Out of this year’s five shortlisted stories for the annual Caine Prize for Writing, four of the stories are from Nigeria. This is unprecedented in the history of the organization. According to the announcement on the Caine Prize website,
“The five contrasting titles interrogate aspects of things that we might feel we know of Africa – violence, religion, corruption, family, community – but these are subjects that are deconstructed and beautifully remade. These are challenging, arresting, provocative stories of a continent and its descendants captured at a time of burgeoning change.”
The shortlisted stories are:
- Elnathan John (Nigeria) ‘Bayan Layi’ from Per Contra, Issue 25 (USA, 2012)
- Tope Folarin (Nigeria) ‘Miracle’ from Transition, Issue 109 (Bloomington, 2012)
- Pede Hollist (Sierra Leone) ‘Foreign Aid’ from Journal of Progressive Human Services, Vol. 23.3 (Philadelphia, 2012)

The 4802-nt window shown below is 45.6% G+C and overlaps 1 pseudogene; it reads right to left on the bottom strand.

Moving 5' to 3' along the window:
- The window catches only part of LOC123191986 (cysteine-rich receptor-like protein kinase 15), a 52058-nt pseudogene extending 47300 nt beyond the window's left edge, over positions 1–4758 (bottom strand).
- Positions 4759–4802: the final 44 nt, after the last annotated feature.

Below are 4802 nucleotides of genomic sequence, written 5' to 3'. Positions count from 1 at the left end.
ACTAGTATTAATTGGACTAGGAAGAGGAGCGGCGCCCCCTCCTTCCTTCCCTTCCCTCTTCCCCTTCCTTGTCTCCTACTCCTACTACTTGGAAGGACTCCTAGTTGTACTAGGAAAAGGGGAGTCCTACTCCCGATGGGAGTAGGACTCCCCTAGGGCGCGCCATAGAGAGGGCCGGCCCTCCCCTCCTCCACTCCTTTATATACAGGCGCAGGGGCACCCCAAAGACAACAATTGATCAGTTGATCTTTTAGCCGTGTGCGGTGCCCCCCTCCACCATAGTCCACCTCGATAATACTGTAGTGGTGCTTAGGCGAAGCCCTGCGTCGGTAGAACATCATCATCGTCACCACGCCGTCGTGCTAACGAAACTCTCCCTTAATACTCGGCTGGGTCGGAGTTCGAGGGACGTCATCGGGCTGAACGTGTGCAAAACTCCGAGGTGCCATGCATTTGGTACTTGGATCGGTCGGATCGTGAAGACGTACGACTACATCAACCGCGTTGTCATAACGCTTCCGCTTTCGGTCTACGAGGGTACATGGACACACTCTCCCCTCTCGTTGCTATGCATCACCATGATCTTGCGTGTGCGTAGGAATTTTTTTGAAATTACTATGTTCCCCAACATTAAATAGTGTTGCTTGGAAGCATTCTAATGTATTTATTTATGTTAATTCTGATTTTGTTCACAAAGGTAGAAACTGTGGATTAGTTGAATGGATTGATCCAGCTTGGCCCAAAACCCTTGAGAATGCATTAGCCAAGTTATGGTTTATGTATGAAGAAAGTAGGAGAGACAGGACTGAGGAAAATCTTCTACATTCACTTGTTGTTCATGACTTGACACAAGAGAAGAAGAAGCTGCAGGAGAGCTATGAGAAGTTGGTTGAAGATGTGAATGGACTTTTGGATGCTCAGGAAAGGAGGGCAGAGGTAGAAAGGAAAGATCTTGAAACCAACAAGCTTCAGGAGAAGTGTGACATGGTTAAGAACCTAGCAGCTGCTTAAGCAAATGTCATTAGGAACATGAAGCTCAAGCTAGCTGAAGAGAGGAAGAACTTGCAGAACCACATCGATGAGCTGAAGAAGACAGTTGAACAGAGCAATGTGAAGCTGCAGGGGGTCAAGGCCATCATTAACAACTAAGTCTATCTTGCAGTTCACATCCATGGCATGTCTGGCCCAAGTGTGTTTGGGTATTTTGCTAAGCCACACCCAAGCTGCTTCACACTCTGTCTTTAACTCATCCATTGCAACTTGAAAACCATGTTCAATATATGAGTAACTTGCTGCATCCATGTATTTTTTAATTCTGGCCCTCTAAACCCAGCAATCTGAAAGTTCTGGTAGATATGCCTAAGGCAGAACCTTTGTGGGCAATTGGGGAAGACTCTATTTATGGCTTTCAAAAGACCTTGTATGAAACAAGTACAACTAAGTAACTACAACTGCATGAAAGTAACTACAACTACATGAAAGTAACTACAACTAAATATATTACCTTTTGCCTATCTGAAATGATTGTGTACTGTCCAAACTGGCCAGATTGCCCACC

- Abubakar Adam Ibrahim (Nigeria) ‘The Whispering Trees’ from The Whispering Trees, published by Parrésia Publishers (Lagos, 2012)
- Chinelo Okparanta (Nigeria) ‘America’ from Granta, Issue 118 (London, 2012)
Like many literary-minded bloggers did last year, I intend to participating in this year’s pre-award review of the five short stories for the reading and critical public. Keep a date on this blog for a review of each of the stories, one for each week that passes between now and the announcement of the winner.
A review of Elnathan John’s Bayan Layi will be up here and on the Nigerianstalk LitMag in coming days.